Yes! Certainly! A national poll between January and April would most likely have confirmed that a significant majority – probably mid-nineties percent (?) – wanted “Independence” from Britain on May 26, 1966.
Any such referendum would have also revealed that a majority of the then populace did not fully grasp the concepts of “Constitutional Independence” or full “self-government”. And what was “sovereignty” anyway? Was not the British Queen still our Head of State on 27th May 1966? With her now/then Governor-General representing her, as we, independent citizens remained Commonwealth citizens also?
Yes, those considerations and understandings were all submerged as we who were “big enough” children and adults in May 1966 immersed ourselves in the pomp, ceremony, colour and emotions of the trappings of freedom from colonialism.
Cheddi Jagan, his American wife, his early political affairs comrades, his solo efforts in the legislative council, then the early support of the new chairman of the new PPP – People’s Progressive Party – made sure we knew the basics of the break from Britain.
Yet, I and others even more savvy than I had cause to experience some pangs of “Independence blues” in May 1966. What? Why?
Well it derived from the fact that the then premier anti-colonial fighter Cheddi was still very upset at the precursor to the Independence reality. To me he had good, “reasonable reasons” to be lividly distraught. After all, after four (4) “Independence conferences” in London the British seemed to side with Burnham and D’Aguiar with respect to both pre- and post-Independence issues: Voting age to remain at 21 years; electoral system to change in time for the 1964 elections; though he won a plurality of votes the PPP was vanquished by the governor and a “convenient coalition”, after the elections; his comrades were in detention even as a state of emergency was on during Independence month (May ’66).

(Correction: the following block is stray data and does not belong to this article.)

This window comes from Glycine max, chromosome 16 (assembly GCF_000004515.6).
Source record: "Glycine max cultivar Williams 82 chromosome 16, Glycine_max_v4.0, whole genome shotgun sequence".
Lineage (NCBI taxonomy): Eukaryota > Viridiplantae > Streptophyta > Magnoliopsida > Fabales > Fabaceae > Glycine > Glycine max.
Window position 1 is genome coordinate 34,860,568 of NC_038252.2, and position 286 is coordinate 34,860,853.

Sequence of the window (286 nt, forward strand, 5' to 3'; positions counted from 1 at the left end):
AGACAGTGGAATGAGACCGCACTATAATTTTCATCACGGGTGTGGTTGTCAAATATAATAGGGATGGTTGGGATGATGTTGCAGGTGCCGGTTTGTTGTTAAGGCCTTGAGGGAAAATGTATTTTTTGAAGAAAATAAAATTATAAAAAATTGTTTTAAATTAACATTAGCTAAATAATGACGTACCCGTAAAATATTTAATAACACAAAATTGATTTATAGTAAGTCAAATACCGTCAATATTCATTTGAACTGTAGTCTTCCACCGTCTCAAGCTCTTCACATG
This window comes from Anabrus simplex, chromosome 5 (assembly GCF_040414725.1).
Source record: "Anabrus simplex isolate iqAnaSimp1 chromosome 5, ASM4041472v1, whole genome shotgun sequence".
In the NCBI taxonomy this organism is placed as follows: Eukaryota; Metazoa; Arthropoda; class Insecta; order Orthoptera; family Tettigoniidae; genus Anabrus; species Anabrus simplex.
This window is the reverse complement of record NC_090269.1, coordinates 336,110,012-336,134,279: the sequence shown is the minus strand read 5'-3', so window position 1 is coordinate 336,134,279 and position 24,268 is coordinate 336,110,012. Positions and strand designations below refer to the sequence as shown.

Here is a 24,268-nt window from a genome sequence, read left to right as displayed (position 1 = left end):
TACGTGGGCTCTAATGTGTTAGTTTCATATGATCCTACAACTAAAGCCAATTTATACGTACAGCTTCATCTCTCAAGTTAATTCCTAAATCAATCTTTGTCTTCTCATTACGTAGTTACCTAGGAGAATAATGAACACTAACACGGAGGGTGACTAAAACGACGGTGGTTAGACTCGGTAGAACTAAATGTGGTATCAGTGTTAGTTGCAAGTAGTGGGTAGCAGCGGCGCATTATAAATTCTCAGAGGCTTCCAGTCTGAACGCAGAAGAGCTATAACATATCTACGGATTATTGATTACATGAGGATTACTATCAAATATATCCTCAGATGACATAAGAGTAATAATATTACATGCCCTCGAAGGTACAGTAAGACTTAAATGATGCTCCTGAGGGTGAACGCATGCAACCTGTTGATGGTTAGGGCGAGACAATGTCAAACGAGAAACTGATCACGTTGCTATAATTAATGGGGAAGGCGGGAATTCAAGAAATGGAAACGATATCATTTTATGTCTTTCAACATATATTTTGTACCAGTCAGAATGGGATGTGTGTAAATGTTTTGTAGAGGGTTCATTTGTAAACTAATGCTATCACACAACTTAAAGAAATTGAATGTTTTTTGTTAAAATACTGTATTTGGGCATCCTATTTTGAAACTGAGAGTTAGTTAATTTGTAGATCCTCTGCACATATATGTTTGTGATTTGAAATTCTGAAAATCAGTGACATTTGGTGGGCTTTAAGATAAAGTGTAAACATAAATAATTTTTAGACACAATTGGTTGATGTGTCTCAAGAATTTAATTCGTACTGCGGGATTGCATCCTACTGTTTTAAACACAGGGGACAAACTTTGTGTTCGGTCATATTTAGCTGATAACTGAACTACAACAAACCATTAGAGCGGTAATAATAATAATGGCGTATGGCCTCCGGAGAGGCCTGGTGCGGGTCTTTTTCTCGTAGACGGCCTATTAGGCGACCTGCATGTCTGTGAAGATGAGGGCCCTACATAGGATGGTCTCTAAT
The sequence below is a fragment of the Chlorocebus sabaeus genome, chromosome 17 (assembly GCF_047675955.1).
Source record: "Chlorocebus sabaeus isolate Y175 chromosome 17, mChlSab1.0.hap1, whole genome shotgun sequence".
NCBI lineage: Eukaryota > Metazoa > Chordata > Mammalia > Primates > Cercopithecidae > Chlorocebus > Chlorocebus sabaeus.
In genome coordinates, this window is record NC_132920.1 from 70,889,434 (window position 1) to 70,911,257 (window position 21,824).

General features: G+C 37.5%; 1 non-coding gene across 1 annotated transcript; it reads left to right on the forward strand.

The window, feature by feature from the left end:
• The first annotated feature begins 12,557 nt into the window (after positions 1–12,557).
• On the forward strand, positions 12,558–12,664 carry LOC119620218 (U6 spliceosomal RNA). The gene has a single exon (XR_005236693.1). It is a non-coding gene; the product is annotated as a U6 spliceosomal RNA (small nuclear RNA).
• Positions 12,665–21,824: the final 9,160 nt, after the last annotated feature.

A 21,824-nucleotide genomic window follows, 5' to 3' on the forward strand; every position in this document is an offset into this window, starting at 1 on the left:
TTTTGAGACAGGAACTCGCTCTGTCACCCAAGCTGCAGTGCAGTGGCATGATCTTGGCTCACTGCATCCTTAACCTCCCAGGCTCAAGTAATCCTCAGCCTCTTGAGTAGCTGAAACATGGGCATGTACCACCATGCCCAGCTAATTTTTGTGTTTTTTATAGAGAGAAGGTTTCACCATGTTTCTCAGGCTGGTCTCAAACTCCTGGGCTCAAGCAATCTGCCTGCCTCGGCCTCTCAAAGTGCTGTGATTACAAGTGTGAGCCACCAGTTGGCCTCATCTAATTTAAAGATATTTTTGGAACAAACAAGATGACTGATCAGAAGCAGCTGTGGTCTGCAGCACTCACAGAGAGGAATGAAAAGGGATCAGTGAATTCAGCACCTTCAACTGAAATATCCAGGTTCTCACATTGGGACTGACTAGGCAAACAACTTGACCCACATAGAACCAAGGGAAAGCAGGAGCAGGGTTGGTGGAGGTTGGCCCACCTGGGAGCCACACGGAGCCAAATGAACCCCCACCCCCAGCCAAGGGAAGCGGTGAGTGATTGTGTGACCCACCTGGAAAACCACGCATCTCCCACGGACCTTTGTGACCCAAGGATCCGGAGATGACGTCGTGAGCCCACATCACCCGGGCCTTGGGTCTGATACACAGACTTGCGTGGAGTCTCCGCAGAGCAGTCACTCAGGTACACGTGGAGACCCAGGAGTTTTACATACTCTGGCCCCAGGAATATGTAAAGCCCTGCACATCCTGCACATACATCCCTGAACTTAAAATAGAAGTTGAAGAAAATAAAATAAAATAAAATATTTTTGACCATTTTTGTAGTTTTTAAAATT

No wonder Cheddi felt cheated, defeated and bitter as he addressed the first National Assembly on May 26, 1966: “But lest our position at this historic ceremony be misunderstood, it is necessary for me to observe that the people whom my party represents hold considerable reservations. The form of the constitution being handed down at this time is one which perpetuates division in our society and entrenches minority rule … detention without trial has plagued our country since July 1964 when, by a constitutional amendment, the UK government gave to the governor, acting without advice, the power to detain without trial… the extension of such state of emergency beyond today’s date of the attainment of Independence has gathered fear in our land and has frustrated the efforts of our people and their struggle for peace and security… and so on.
On the other hand Burnham, the jubilant new prime minister had waxed historical, forgiving and liberal: “Our association with the crown, our membership of the Commonwealth are now matters of free and untrammeled choice by the representatives of the people of Guyana… we harbour no bitterness…”
I’ll continue with Mr Burnham’s sentiments next time. However, those speeches symbolized the long-lasting disagreements still being felt.
Since Hamilton Green launched his publication this past Monday I feel free to quote his participatory explanation of the choice of May 26 as the Independence date: “A date ranging from February 23 to August 01, was being suggested. [February was recalling Kofi’s 1763 Rebellion and August, the Emancipation]. The British suggested Friday May 13. No! Bad luck day for most Guyanese. Okay May 24. No! Mr Burnham reminded that was when we used to celebrate Queen Elizabeth’s “official birthday.”
Burnham and the PNC settled for 26 May when, in 1739, a liberal constitution was established by the Dutch for the (Guyana) colonies. So a happy May 26 of reflection to all Guyana.
Answers to previous questions: Miriam Makeba of South Africa was in Guyana on May 26, 1966. And Mr Burnham had to behave like a traffic cop when his limousine was caught up in terrible grid-lock by the GDF headquarters as he tried to get to the “Queen Elizabeth Park. Directing the traffic (jam) motorists granted him swift passage!
Today’s question: Which parties attended the final 1965 Independence Conference in London?